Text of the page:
Avoiding Narrative

Not a completed thought, just bantering something out loud...

Narrative is getting a bad wrap.  I hear improvisers say ‘I don’t do narrative impro’, which seems to me be avoiding something fundamentally obvious.

Every scene has narrative.  Whether or not you feel you are actively creating a narrative the fact remains the audience is still applying narrative to your work.  To ignore that is to ignore the obvious reality in the performance.

I think some improvisers make the statement of ‘I don’t do narrative’ to protect themselves.  Narrative demands listening to their partner and valuing offers.  For some this seems like a restraint, they feel held back or controlled in their work.  Isn’t it a delight to see what your partner will give and explore the potential of that?  I think so.  However, speaking with this type of improviser it is obvious they would rather do their own thing, because their aim is audience approval. Usually laughter and applause. Yet, the best comedy I have seen still applies basic narrative understanding and delivery.  I just feel improvisors are avoiding the obvious, because it has not been introduced to them correctly.  Now it feels like a burden, it should feel like a joyous, endless expedition!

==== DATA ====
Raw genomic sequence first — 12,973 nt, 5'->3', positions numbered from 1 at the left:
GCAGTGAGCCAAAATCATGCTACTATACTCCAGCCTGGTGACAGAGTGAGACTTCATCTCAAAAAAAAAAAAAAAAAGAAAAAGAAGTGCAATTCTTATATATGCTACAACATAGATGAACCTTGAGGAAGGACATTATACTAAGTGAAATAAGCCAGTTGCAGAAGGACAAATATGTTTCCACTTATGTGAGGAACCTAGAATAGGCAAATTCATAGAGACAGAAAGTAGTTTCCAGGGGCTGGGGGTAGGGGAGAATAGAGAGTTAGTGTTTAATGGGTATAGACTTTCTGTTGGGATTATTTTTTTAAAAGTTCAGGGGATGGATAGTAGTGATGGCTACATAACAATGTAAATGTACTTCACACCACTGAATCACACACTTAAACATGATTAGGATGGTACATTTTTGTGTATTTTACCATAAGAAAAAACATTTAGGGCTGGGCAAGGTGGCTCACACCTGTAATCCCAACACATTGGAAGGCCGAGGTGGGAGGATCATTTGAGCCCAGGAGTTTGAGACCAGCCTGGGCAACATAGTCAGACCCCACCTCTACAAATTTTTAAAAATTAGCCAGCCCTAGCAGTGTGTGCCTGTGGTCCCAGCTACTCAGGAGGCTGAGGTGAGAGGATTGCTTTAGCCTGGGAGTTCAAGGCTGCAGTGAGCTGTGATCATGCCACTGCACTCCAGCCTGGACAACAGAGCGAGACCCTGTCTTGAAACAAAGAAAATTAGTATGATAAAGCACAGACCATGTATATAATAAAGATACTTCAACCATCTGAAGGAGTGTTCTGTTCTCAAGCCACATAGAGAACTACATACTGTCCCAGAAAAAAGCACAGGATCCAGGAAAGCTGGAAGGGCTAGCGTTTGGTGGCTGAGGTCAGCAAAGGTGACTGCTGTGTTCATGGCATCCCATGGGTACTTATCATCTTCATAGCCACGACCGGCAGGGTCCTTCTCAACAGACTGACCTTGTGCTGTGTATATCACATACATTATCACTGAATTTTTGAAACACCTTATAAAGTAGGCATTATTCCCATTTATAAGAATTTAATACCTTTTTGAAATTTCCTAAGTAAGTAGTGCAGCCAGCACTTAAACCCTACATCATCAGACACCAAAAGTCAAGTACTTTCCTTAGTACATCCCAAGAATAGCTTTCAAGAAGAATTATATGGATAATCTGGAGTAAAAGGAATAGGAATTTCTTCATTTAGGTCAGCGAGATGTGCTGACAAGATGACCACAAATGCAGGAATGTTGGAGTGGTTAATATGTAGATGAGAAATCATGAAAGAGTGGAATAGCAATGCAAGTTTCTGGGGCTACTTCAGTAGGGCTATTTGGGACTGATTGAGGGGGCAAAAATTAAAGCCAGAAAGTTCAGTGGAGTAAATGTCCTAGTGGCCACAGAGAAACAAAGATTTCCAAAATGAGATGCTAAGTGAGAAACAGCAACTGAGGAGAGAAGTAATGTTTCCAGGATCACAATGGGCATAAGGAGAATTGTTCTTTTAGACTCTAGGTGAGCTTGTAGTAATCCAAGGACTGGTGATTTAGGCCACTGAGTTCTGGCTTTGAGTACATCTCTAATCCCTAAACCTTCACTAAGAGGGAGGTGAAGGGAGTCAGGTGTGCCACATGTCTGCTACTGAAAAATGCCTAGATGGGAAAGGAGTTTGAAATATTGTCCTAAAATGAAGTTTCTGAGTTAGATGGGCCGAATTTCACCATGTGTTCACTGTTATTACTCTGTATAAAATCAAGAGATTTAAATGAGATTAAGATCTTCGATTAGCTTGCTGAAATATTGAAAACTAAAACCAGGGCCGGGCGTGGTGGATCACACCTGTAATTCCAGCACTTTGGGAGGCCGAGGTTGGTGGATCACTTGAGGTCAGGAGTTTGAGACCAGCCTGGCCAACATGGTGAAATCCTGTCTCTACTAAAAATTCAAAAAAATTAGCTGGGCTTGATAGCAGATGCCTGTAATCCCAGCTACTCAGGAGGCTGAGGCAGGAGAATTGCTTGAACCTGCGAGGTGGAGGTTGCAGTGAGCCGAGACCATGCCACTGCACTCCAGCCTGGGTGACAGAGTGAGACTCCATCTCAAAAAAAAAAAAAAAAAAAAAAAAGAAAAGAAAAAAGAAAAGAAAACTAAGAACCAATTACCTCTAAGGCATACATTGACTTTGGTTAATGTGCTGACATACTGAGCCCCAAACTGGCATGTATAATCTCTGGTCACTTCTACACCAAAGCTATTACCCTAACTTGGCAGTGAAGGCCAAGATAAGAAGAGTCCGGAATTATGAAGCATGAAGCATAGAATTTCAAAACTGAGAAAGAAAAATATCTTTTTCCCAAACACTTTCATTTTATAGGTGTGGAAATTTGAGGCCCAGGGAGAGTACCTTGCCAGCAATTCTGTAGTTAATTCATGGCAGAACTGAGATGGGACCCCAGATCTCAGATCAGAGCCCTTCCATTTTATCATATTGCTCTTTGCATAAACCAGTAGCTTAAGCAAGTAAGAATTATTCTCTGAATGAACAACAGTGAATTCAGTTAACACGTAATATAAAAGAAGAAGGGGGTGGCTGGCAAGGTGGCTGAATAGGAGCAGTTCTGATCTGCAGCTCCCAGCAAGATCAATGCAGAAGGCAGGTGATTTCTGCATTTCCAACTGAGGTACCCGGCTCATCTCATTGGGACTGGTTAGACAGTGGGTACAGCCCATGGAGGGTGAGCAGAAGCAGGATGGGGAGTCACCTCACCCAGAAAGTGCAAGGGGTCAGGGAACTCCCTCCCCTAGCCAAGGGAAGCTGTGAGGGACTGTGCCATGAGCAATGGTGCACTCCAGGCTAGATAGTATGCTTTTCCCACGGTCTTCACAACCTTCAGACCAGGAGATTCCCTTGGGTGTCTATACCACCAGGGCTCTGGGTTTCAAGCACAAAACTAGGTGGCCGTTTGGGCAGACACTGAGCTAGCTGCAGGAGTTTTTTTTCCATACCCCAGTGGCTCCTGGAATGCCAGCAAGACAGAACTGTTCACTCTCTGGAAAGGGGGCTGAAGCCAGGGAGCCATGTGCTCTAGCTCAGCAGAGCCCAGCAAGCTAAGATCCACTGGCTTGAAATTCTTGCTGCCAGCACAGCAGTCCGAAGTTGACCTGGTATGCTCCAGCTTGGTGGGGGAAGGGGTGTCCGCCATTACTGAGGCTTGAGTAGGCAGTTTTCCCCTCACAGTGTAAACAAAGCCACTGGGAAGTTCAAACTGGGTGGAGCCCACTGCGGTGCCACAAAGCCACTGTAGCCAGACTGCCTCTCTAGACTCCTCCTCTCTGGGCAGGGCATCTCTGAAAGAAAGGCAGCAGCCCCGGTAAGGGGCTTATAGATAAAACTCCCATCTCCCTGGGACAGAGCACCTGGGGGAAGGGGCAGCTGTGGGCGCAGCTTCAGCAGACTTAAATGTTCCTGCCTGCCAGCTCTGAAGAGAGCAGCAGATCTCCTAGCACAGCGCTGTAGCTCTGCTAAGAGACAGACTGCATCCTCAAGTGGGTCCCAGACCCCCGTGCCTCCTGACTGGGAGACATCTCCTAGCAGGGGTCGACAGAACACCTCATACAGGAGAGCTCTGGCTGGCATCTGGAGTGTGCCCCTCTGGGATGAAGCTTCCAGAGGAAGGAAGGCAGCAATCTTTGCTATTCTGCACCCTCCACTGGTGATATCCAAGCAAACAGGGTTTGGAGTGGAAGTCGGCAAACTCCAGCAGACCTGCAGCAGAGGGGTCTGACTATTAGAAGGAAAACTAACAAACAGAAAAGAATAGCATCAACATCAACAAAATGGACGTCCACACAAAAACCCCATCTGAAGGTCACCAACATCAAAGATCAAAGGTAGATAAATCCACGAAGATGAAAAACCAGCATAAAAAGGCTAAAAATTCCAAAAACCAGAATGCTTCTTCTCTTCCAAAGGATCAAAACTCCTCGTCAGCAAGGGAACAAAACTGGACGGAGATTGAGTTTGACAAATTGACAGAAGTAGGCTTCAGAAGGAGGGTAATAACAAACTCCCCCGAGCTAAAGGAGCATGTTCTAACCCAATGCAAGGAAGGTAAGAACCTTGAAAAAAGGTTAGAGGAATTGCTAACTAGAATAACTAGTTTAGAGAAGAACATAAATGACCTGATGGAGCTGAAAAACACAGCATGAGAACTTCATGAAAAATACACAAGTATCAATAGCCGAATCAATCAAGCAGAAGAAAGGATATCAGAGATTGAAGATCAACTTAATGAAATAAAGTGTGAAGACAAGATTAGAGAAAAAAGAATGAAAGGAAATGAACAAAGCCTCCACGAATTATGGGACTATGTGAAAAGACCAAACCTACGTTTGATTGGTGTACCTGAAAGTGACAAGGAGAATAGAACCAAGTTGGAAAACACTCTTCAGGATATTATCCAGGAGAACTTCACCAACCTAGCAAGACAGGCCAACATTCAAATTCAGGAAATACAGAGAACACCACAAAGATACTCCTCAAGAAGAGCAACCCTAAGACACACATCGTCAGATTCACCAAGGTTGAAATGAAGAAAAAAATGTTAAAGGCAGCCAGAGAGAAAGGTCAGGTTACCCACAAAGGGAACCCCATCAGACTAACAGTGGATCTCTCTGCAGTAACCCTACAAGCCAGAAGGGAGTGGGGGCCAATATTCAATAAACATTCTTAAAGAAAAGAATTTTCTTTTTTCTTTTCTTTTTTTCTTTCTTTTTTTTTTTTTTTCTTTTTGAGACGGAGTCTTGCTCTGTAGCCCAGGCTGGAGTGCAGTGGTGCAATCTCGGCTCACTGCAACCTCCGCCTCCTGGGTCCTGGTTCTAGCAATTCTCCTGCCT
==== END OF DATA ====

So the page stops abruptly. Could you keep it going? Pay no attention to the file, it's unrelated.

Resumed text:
If the improviser feels a pressure to deliver a narrative, then that is self imposed.  It is not expected, what is expected is that you follow through on the offers.  Narratives come from being in the present,  not avoiding the future nor pushing into the future and avoiding the present.  Avoiding the present is just as destructive as avoiding the future.  Perhaps in the aim to inspire improvisers to be fearless in their going forward into the story, a backlash has happened where improvisers feel pressured to drive it forward, thus avoiding the now. 

We are storytellers in the moment and of the moment.


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